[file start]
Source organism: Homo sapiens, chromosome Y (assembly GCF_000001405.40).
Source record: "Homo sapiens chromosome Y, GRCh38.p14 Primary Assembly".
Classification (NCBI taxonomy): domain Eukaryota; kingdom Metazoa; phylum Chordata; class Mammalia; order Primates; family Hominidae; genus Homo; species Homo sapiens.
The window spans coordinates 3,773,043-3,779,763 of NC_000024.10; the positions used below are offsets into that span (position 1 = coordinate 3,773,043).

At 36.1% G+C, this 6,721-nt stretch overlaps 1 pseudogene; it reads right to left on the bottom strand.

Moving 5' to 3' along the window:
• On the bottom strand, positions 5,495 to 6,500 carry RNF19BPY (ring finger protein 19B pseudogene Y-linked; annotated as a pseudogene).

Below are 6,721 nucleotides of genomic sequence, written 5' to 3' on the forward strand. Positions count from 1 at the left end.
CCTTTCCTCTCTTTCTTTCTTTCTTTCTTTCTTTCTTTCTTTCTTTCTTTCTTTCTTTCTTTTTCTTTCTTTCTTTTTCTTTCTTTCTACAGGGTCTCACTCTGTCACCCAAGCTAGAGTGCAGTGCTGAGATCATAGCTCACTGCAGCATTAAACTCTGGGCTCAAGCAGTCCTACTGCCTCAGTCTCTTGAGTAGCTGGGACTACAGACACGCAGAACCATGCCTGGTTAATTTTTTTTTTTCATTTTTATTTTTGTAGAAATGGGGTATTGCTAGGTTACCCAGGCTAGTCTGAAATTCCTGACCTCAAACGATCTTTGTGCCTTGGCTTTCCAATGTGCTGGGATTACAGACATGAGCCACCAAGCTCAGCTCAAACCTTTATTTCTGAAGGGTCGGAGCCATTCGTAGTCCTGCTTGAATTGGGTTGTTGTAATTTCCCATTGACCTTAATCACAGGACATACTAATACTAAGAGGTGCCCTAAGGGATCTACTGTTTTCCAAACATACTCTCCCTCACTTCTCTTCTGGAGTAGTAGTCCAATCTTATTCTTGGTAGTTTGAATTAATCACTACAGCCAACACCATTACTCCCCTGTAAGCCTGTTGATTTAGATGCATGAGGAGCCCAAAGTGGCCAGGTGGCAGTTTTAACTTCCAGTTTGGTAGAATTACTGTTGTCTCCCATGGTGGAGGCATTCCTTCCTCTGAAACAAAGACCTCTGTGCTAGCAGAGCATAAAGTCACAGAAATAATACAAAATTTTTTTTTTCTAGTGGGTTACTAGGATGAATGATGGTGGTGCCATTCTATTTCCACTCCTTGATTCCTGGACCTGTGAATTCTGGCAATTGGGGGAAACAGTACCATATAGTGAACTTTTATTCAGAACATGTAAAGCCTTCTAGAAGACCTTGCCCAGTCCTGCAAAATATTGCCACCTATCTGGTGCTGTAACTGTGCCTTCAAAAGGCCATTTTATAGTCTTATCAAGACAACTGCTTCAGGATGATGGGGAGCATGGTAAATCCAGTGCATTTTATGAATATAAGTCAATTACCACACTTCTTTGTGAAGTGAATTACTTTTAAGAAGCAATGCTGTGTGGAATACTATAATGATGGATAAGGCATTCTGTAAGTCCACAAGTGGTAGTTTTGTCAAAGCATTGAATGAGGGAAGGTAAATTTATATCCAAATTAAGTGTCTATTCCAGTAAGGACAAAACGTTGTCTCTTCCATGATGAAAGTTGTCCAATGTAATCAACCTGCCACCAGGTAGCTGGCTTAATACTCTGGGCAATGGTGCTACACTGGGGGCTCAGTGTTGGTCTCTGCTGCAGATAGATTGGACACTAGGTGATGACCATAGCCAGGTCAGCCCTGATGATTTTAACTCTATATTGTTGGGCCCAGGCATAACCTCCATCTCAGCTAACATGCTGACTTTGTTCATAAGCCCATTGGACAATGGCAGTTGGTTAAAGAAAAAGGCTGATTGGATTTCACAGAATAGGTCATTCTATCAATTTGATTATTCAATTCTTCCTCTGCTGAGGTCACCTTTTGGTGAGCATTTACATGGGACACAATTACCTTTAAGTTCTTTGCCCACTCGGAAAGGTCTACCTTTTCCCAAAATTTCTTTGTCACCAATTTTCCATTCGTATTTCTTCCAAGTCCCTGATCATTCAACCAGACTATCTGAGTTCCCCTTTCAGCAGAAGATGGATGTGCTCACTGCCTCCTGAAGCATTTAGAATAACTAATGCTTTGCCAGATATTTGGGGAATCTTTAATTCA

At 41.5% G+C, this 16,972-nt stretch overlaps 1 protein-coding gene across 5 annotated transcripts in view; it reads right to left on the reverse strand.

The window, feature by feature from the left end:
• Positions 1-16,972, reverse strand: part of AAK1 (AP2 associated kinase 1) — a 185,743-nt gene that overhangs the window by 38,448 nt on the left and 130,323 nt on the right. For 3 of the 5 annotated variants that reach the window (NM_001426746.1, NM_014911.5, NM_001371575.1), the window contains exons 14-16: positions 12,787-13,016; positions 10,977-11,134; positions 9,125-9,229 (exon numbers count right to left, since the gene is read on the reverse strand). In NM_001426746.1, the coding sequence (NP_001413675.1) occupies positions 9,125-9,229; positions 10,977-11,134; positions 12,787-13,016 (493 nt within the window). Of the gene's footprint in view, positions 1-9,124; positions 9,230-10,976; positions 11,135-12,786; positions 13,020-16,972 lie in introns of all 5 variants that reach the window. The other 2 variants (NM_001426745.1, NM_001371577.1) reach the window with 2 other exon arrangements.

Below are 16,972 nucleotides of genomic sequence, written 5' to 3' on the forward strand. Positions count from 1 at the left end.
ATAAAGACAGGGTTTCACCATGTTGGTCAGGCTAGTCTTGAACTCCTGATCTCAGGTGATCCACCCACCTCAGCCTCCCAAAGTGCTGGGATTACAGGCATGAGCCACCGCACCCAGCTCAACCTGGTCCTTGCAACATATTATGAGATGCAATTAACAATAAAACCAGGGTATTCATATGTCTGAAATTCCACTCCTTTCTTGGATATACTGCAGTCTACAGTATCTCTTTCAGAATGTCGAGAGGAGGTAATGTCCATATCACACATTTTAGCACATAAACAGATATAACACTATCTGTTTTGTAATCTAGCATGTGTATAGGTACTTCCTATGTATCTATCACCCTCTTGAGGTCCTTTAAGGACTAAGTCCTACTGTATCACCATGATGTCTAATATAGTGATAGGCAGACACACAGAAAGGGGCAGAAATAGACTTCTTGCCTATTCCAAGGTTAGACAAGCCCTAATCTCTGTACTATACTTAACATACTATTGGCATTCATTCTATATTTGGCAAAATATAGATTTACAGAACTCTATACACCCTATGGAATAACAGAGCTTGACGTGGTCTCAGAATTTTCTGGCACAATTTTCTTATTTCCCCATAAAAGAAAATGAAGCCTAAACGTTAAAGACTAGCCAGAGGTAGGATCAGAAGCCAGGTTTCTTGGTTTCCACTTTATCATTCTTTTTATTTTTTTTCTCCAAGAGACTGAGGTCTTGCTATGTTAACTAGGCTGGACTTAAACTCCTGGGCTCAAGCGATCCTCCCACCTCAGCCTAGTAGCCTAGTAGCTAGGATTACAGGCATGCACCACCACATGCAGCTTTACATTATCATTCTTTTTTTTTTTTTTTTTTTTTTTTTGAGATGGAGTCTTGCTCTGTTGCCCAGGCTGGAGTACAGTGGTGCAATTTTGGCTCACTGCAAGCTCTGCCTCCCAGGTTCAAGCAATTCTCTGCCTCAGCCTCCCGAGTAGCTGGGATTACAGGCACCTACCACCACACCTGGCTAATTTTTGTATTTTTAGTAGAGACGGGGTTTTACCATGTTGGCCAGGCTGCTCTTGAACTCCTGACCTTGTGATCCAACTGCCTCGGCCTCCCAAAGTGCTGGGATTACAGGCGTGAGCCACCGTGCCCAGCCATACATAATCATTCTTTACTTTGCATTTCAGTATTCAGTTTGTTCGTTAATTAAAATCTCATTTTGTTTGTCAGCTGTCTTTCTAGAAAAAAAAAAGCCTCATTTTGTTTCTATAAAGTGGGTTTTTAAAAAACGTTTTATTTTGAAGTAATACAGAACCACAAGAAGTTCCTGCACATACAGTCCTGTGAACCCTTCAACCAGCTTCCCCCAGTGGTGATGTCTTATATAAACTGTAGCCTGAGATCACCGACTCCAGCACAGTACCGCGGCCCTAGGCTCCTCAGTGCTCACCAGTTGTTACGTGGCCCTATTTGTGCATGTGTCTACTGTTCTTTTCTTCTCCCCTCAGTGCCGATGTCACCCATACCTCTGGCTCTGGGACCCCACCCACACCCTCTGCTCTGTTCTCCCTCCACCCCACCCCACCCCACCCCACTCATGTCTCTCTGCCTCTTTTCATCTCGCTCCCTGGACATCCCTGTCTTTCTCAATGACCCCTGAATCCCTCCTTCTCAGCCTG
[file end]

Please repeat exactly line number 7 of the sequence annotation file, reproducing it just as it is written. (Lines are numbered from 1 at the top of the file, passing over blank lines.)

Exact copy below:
• On the bottom strand, positions 5,495 to 6,500 carry RNF19BPY (ring finger protein 19B pseudogene Y-linked; annotated as a pseudogene).